The worst thing about this film though is its complete lack of heart, something I never thought I would say about a Shane Meadows film, which, however gritty and violent they may be at times, are also full of humanity. The film portrays the mistreatment of a young man with special needs; he's teased, tormented verbally and physically, sexually humiliated, threatened with sexual abuse, and subjected to a mock execution, all very convincingly filmed and acted. Why? So that we can enjoy the spectacle of his brother taking revenge on his tormenters, that's why. This catalogue of atrocities is served up to us so we can take pleasure in Consadine's subsequent (and much less believable) own series of atrocities. It's this twisted morality that makes me a bit worried about those that lap this kind of thing up, and makes me wonder how Meadows came to make such a cruel piece of work.
Comment Comments (8) | Permalink | Most recent comment: Sep 13, 2014 8:31 PM BST


Why Believe?
Why Believe?
by John Cottingham
Edition: Hardcover
Price: £14.99

30 of 31 people found the following review helpful
4.0 out of 5 stars Gently guides the reader towards a spiritual view of life, 20 Oct. 2009
This review is from: Why Believe? (Hardcover)
This is an excellent book for those who are skeptical of the value of religious belief in general, and in particular for those who might be sympathetic to some aspects of religion, but are confused or doubtful about how a religious or spiritual view of things hangs together into a coherent view of things. It's an excellent introduction to the philosophy of religion, but goes further than that, and includes our spiritual longings too, satisfying both intellect and our deepest feelings.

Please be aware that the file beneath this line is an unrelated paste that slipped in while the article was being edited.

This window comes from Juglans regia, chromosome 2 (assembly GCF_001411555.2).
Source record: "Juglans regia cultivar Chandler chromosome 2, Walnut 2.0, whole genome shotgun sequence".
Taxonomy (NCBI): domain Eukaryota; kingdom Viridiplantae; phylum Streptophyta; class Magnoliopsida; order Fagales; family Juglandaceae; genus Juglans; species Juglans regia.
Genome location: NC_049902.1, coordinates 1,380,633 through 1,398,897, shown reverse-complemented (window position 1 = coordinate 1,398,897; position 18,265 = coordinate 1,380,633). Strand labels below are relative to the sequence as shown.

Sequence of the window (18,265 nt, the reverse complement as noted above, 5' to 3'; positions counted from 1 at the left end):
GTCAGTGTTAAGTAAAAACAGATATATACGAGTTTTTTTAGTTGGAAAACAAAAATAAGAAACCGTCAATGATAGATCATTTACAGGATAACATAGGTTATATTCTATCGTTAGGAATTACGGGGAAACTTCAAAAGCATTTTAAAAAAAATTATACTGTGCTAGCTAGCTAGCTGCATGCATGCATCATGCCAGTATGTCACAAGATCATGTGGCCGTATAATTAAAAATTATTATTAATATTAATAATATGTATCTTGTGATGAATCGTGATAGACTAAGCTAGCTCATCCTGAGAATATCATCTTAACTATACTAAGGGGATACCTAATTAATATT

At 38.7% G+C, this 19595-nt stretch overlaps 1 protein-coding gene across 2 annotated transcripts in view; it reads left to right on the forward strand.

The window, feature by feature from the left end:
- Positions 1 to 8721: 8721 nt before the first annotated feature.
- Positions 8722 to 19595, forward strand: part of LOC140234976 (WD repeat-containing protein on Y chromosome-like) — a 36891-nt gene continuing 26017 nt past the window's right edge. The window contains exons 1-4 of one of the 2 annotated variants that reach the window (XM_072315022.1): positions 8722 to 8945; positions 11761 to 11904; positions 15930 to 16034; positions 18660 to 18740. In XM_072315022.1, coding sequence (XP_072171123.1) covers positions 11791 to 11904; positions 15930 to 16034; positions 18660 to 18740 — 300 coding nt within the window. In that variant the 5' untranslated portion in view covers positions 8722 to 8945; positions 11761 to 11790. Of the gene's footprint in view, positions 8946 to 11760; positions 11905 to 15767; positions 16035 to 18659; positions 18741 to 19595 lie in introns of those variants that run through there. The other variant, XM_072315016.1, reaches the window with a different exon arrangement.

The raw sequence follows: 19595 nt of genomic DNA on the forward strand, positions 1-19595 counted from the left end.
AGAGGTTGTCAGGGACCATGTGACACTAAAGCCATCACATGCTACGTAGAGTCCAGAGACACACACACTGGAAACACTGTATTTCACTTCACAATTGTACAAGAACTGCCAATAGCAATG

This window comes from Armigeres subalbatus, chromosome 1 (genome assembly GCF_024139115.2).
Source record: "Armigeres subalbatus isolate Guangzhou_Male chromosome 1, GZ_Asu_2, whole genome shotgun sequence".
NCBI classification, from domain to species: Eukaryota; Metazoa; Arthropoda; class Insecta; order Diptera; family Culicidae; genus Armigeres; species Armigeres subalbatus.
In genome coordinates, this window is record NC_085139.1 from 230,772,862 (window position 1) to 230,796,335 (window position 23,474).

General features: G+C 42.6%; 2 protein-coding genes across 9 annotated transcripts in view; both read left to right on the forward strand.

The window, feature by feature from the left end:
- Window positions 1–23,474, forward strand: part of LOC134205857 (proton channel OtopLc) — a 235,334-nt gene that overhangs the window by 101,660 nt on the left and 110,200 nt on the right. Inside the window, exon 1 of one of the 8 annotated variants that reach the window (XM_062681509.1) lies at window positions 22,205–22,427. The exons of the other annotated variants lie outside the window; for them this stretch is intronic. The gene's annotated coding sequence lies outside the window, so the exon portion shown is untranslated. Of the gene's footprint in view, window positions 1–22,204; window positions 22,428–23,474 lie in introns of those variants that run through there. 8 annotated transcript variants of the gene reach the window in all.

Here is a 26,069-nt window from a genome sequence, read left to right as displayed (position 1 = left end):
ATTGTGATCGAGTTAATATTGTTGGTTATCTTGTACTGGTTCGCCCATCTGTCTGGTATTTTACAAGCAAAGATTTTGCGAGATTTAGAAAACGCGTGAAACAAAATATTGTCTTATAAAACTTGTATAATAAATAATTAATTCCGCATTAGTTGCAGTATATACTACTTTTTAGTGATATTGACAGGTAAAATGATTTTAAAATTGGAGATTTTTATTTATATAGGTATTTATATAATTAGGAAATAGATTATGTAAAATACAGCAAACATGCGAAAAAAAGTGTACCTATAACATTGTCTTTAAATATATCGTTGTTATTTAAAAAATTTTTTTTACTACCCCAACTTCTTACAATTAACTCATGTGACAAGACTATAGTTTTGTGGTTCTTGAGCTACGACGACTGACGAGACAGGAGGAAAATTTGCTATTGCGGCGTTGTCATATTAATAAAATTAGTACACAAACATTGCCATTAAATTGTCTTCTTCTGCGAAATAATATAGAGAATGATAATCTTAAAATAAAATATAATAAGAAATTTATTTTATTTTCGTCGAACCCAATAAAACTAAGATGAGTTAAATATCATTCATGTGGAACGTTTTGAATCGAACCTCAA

Cottingham is a gentle guide, (and gets the obligatory reference to Dawkins over with on the first page), avoiding the antagonistic feel of so much writing on this subject. He identifies various longings and convictions shared by us all, and shows how religion provides a home for these aspects of ourselves.

My only criticism is that he almost exclusively uses Christianity for his religious examples; he claims this is because it is Christianity he is most familiar with, but he is obviously a very knowledgeable writer and this won't wash with me! A more general appeal to examples from a variety of faiths (as Keith Ward often does in his books) would have been illuminating, and would only have increased the readers understanding of the value of the religious view of life.

This aside it is highly recommended and I'll be seeking out his other titles.